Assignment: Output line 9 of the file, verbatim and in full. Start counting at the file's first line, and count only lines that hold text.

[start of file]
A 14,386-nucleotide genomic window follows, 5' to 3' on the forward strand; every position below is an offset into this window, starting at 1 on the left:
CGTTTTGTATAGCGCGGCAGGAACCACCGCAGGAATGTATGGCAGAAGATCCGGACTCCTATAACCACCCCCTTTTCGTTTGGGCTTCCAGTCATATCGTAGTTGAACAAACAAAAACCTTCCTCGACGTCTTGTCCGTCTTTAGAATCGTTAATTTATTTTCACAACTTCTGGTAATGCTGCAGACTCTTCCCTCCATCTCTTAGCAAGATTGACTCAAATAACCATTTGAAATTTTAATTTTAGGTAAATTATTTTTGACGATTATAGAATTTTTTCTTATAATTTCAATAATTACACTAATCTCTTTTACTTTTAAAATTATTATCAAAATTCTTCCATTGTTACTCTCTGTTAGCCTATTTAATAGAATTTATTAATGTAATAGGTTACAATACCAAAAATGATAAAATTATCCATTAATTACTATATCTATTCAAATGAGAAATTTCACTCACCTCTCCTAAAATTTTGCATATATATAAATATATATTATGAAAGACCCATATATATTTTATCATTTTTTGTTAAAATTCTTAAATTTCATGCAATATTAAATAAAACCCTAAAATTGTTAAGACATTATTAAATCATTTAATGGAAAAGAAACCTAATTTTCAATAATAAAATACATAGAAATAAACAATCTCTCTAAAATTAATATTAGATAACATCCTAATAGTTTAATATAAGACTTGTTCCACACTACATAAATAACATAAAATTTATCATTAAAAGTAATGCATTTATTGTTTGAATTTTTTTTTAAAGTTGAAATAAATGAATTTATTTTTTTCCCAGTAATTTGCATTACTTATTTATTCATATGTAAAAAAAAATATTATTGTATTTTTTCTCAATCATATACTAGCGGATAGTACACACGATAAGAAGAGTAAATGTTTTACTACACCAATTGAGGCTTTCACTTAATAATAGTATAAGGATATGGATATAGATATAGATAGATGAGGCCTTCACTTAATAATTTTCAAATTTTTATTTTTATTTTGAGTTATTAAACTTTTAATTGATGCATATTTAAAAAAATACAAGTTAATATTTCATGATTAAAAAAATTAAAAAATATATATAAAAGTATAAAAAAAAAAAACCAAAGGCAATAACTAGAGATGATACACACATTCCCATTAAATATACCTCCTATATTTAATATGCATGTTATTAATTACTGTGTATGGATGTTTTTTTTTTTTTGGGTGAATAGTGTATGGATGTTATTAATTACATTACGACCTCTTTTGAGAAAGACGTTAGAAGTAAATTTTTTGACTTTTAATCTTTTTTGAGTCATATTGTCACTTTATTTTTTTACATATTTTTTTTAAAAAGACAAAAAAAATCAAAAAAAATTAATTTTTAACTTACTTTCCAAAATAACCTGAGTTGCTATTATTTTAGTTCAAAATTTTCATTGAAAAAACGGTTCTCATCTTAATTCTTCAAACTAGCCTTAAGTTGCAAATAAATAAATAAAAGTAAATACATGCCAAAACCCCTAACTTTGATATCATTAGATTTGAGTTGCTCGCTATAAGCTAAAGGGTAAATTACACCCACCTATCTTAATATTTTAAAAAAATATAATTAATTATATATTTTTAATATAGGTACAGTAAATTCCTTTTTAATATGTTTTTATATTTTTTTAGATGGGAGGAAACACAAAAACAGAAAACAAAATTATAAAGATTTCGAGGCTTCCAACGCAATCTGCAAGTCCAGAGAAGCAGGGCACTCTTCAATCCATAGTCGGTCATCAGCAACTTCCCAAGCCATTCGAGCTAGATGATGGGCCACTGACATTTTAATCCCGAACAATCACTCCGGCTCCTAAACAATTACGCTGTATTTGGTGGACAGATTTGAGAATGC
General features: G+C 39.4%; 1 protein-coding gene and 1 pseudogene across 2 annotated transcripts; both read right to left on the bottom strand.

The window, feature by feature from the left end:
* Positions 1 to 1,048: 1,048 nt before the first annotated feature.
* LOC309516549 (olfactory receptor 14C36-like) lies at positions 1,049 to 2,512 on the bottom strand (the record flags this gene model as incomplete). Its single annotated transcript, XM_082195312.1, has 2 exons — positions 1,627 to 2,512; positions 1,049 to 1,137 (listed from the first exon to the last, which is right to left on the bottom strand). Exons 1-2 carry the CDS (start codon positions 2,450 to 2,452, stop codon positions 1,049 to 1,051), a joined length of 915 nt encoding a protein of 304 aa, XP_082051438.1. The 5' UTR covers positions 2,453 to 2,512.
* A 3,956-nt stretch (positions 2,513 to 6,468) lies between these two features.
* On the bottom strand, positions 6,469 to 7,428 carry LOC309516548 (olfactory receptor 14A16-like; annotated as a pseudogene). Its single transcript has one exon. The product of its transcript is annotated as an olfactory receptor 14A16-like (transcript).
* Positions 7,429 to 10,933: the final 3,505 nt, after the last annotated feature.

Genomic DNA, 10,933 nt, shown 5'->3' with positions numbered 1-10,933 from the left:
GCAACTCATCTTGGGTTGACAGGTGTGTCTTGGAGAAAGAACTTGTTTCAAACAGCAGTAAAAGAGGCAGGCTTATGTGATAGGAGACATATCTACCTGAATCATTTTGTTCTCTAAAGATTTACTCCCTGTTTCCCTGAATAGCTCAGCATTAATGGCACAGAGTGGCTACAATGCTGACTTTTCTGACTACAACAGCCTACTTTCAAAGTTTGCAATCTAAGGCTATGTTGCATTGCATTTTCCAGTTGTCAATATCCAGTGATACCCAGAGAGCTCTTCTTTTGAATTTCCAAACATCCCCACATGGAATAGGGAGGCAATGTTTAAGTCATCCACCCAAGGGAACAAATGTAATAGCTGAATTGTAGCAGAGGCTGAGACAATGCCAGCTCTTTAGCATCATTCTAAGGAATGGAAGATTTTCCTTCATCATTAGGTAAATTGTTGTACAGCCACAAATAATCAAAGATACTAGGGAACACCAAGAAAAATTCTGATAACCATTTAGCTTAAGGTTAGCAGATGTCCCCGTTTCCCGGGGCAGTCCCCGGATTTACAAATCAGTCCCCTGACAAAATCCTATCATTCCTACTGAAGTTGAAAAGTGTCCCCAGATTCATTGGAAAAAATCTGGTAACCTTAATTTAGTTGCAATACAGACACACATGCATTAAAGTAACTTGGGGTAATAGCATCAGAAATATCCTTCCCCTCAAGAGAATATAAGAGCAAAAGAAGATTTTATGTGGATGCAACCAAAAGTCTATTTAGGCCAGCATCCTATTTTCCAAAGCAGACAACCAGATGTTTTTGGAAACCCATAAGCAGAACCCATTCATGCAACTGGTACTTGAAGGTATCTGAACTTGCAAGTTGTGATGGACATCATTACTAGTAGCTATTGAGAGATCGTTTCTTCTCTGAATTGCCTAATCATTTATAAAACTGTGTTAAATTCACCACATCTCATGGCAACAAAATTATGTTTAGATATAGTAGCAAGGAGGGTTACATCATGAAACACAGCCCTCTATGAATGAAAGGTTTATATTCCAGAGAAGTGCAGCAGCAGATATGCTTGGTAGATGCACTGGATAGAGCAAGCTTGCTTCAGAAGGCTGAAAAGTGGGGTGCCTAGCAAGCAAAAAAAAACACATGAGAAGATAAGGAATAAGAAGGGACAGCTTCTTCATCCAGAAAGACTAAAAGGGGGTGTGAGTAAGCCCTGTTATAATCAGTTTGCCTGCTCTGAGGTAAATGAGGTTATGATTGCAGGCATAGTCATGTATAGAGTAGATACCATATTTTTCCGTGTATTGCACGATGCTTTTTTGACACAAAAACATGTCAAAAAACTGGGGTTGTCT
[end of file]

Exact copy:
* Positions 7,429 to 10,933: the final 3,505 nt, after the last annotated feature.